The food industry and the entire retail establishment are active enablers of obesity, and this is an enormous philosophical and political issue. Here is an example of why: “Supermarkets will be banned from offering two-for-one on cakes and biscuits in obesity crackdown.”
In the United Kingdom, what they call biscuits (or bickies, or biccies, or bikkies) are what Americans think of as cookies. The Tory point of view is expressed by a member of Parliament named Sarah Wollaston:
When it comes to children, it’s absolutely right for government to make progress and pull the levers that will make a difference.
But some people, even if they believe in the concept of the “public good,” also believe that it should be defined and implemented by the public, not commanded by the government. In other words, if any tangible or metaphorical levers are pulled, it should be by the people, in the context of voting.
Death by chocolate
Chain dessert bars are populating the centers of British cities faster than coffee shops did. Allegedly, none of these screamingly fashionable establishments publishes all the nutritional information on their fanciful concoctions. Investigators have found that the typical dessert bar specializes in sugar bombs comprising 1,000 calories or more per serving. Television personality Simon Rimmer says that to burn off those calories, “you would have to dance non-stop for three hours, or run for 12 miles.”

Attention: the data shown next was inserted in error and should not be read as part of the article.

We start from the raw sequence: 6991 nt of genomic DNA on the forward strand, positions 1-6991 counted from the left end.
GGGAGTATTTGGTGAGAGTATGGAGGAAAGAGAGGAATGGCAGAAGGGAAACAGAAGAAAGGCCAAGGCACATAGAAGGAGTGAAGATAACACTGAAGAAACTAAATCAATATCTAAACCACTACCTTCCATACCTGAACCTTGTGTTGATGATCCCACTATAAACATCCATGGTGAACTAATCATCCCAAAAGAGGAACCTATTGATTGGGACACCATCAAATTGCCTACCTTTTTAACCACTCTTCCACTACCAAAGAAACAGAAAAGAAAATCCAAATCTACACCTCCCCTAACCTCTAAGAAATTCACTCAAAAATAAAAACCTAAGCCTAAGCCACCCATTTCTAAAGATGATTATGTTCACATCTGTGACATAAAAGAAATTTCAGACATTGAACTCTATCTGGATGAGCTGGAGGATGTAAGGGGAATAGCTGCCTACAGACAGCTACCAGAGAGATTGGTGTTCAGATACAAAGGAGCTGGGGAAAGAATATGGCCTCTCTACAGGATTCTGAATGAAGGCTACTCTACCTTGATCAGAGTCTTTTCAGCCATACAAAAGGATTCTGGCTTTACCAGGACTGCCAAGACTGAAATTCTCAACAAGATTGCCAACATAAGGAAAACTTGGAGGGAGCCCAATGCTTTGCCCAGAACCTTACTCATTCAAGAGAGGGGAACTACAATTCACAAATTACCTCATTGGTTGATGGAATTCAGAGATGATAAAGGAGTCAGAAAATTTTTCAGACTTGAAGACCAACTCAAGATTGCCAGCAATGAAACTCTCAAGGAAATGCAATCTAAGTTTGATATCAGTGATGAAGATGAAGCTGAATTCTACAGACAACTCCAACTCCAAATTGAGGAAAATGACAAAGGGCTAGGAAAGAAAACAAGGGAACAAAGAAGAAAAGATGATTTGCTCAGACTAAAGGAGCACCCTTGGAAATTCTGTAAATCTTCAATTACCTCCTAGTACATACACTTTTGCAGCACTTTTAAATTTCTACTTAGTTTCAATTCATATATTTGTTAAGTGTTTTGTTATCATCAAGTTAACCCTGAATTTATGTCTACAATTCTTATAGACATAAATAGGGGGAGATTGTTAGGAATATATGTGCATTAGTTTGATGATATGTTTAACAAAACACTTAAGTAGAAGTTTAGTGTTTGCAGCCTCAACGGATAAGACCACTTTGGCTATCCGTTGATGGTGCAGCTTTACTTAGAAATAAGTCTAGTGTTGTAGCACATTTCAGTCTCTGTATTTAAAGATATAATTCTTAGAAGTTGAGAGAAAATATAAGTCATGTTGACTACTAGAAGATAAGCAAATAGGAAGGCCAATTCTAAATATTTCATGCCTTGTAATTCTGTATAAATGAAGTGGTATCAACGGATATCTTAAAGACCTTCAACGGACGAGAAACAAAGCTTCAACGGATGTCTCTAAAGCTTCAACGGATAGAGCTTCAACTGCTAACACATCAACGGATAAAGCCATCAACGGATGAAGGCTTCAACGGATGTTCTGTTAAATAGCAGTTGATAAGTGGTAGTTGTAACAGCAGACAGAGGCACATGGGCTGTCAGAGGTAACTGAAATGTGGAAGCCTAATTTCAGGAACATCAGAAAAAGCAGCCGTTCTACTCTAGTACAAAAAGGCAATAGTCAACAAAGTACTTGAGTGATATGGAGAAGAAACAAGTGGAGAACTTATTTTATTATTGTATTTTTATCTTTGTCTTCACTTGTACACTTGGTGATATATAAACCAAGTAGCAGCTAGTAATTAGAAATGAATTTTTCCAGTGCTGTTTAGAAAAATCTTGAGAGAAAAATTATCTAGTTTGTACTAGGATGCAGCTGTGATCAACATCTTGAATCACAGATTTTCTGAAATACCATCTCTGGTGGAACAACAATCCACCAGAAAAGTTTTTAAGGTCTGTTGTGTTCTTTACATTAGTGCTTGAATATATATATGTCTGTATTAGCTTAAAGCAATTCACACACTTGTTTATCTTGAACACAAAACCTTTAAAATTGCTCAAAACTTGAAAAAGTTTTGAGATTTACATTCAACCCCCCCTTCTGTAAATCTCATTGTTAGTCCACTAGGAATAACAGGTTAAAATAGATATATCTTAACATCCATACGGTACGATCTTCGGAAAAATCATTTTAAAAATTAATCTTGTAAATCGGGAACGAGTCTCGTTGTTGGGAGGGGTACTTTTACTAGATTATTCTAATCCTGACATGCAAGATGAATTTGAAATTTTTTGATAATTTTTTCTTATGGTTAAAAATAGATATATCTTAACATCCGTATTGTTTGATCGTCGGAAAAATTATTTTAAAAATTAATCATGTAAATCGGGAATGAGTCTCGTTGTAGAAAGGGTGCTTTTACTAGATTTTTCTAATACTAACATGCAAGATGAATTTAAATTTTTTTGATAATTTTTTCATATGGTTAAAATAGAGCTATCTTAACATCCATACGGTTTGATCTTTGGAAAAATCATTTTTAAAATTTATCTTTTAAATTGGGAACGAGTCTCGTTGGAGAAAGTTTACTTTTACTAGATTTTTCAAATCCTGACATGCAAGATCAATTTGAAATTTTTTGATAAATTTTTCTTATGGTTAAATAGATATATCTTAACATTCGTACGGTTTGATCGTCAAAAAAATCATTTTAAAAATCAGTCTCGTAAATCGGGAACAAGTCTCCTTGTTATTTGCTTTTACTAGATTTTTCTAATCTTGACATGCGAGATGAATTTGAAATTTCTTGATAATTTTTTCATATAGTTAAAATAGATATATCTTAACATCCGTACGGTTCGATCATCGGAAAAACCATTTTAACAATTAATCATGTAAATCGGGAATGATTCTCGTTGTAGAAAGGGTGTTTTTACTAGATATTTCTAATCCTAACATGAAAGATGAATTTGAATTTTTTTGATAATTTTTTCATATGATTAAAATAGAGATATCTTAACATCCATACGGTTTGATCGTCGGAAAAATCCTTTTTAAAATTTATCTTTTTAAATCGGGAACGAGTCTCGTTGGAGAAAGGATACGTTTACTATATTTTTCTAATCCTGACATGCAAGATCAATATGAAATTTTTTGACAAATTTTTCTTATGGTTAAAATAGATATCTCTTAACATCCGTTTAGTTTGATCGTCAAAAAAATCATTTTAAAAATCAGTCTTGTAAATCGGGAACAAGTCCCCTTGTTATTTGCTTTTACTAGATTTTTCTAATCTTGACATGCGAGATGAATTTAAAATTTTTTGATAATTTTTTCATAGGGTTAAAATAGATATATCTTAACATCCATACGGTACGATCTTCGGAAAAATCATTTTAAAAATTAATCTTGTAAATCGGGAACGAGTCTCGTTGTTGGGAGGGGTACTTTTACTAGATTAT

Beverages earn their share of disapproval, too. Some factions will not be satisfied until both sugar and caffeine are banished from drinks sold to kids under 16. The new sugar tax, aka the Soft Drinks Industry Levy, has caused some fizzy-drink manufacturers to lower their sugar content, though companies tend to also continue selling the old, over-sugared version right alongside, for consumers who don’t mind paying the tax.
Now, things get complicated. Despite often containing vast amounts of sugar, fruit juice is exempt from the tax. Candy (or confectionary, as it is known in the U.K.) is exempt. Milkshakes are exempt. No matter how well-intentioned this type of law may be, a line has to be drawn somewhere, and nobody is ever happy with where that line is drawn. All they know is, in some beverage categories, proposed changes to the law could ban 90% of drinks from advertising during what are considered to be children’s TV hours.
What the heck is a chicane?
The products, of course, are only one imperfect feature of a gigantic and flawed system. Distribution offers many opportunities to inappropriately influence the minds of shoppers. English supermarkets are like American ones in most ways. At the checkout counter, where they often stand around for a while, customers are accosted by a plethora of items they don’t need, often with discounted prices. These are chicanes, a word related to chicanery, or deceit.
More tellingly, in auto racing a chicane is a special bend in the track, designed to make the drivers slow down. By extension, it can even create a bottleneck effect, like the checkout line at the grocery store. The longer a customer is detained there, the more likely she or he is to put more things in the cart. So the social engineering technique itself is a chicane, and each shiny package filled with empty calories is also a chicane.
Your responses and feedback are welcome!
Source: “Biccy Deal Choker,” TheSun.co.uk, 03/08/18
Source: “Are dessert bars to blame for childhood obesity?,” DailyMail.co.uk, 11/13/17
Source: “Supermarket ‘sugar chicanes’ should be banned, England’s most senior dentist says,” Telegraph.co.uk, 04/07/18
Photo credit: kroszk@ on Visualhunt/CC BY